Ty & Kiyoko Heineken, Tansu: traditional Japanese cabinetry, Weatherhill 2004
Comparisons cannot easily be made with the great decorative furniture traditions of Europe and China. Japanese chests are not stationary furniture. Rather, they can accurately be described as mobile cabinetry, used by the individual to keep personal possessions and clothing outside of the season for which they were intended, by the merchant to store important records and valuables, and by the family for ready access to objects of daily use. Tansu were kept in storehouses adjacent to homes and businesses, in storage rooms, on the raised area of a shop, and on some coastal ships for the owner or captain. With only a few exceptions, they were not visible in the house except at certain times and in specific situations. It is perhaps due to the fact that tansu have been judged according to the same criteria as conventional furniture that they have not until recently begun to gain international recognition.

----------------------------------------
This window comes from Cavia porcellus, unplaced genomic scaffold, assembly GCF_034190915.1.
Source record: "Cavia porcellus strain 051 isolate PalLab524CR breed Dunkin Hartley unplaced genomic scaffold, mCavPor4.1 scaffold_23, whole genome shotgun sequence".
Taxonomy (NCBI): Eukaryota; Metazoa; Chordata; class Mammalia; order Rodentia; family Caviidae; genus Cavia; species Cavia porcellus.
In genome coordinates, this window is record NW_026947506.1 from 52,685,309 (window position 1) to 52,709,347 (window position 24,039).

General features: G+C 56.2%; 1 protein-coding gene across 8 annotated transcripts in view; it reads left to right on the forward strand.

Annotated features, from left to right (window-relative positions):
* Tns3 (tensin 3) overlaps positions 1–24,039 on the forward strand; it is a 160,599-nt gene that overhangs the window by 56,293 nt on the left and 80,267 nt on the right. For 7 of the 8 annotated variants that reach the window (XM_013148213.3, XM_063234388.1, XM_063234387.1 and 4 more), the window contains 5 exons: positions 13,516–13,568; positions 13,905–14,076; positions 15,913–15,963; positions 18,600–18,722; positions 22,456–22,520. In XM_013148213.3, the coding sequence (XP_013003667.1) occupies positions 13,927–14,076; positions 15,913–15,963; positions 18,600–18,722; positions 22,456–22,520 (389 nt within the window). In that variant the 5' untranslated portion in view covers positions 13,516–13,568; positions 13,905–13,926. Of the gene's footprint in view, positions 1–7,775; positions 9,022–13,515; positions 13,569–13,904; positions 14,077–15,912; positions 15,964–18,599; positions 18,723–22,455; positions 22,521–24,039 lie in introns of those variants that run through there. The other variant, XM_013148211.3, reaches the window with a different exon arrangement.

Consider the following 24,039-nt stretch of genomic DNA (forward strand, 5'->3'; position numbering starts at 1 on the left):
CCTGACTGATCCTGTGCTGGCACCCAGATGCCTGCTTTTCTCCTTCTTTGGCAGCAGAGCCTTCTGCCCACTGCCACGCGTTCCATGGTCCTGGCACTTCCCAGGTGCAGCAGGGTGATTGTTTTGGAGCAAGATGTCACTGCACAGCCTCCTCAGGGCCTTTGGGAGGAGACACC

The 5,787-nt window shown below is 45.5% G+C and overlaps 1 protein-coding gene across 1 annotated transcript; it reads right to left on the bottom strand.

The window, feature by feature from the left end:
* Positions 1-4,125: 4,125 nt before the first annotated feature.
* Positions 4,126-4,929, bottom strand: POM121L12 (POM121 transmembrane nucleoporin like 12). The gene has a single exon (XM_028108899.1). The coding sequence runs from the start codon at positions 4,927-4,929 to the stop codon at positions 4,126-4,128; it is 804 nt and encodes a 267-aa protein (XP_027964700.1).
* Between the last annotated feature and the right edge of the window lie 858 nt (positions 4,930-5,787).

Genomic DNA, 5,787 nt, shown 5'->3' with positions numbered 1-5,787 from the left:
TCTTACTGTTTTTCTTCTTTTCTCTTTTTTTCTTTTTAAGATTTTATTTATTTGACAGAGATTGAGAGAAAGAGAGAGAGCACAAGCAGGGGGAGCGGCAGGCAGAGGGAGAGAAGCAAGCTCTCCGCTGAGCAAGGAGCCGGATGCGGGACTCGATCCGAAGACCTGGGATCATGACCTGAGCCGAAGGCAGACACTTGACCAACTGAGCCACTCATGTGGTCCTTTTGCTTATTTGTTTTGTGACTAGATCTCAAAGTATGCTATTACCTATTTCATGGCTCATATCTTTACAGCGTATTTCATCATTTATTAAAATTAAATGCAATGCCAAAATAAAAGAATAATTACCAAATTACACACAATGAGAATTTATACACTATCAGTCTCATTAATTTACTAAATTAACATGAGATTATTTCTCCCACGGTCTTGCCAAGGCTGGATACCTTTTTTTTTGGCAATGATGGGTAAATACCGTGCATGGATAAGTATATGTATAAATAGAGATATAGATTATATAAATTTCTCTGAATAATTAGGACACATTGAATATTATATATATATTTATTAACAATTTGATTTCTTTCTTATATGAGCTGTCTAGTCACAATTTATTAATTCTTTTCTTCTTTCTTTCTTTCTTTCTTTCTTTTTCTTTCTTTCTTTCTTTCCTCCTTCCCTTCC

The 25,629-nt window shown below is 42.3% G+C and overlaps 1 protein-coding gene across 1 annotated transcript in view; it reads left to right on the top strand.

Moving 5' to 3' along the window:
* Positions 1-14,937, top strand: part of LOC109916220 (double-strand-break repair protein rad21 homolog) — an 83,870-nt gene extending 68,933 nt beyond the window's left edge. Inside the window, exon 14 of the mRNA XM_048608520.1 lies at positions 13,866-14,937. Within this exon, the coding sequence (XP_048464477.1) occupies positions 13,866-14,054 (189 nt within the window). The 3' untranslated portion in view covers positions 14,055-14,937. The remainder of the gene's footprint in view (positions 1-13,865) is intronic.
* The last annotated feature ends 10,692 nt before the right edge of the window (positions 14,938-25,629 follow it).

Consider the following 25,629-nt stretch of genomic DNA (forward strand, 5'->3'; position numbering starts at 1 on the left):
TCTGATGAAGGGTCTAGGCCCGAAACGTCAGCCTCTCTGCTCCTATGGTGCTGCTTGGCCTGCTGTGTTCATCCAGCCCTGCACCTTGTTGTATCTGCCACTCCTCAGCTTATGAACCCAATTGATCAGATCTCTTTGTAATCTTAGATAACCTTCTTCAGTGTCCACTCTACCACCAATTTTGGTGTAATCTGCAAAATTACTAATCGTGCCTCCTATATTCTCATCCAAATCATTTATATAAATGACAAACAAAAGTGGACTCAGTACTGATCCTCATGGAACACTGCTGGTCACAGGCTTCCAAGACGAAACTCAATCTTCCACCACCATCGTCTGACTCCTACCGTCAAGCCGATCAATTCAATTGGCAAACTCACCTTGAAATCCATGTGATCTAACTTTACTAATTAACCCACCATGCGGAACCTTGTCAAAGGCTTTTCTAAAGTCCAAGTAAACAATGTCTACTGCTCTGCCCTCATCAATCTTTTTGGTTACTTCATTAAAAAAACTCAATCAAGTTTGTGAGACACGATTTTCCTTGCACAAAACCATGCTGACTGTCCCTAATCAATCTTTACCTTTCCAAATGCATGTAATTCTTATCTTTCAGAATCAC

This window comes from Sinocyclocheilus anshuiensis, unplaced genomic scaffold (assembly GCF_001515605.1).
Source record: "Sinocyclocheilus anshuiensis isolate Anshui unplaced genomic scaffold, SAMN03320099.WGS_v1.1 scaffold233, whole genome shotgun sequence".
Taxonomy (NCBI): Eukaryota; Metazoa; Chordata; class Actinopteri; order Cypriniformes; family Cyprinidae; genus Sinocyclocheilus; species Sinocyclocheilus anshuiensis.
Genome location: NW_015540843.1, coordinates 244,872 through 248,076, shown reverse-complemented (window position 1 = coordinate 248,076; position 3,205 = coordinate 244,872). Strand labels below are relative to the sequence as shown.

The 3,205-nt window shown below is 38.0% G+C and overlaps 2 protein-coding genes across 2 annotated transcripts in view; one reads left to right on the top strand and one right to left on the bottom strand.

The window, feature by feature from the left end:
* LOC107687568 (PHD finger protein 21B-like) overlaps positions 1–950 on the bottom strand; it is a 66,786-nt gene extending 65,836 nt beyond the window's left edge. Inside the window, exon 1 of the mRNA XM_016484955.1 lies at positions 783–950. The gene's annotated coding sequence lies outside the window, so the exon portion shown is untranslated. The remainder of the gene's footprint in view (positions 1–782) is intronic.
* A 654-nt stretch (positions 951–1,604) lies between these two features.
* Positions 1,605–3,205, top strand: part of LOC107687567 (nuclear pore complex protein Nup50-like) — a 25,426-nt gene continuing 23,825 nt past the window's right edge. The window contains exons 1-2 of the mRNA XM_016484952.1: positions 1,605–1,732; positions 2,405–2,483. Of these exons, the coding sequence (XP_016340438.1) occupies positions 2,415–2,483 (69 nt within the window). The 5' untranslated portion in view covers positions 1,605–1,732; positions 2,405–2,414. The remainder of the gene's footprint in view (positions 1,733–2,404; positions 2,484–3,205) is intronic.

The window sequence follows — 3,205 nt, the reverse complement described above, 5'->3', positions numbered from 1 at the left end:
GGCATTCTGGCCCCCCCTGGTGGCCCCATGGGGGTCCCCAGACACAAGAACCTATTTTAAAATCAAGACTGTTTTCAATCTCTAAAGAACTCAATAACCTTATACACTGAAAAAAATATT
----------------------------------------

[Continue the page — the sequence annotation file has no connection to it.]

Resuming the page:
The literal meaning of tansu(箪笥) is a box or a food container made of bamboo.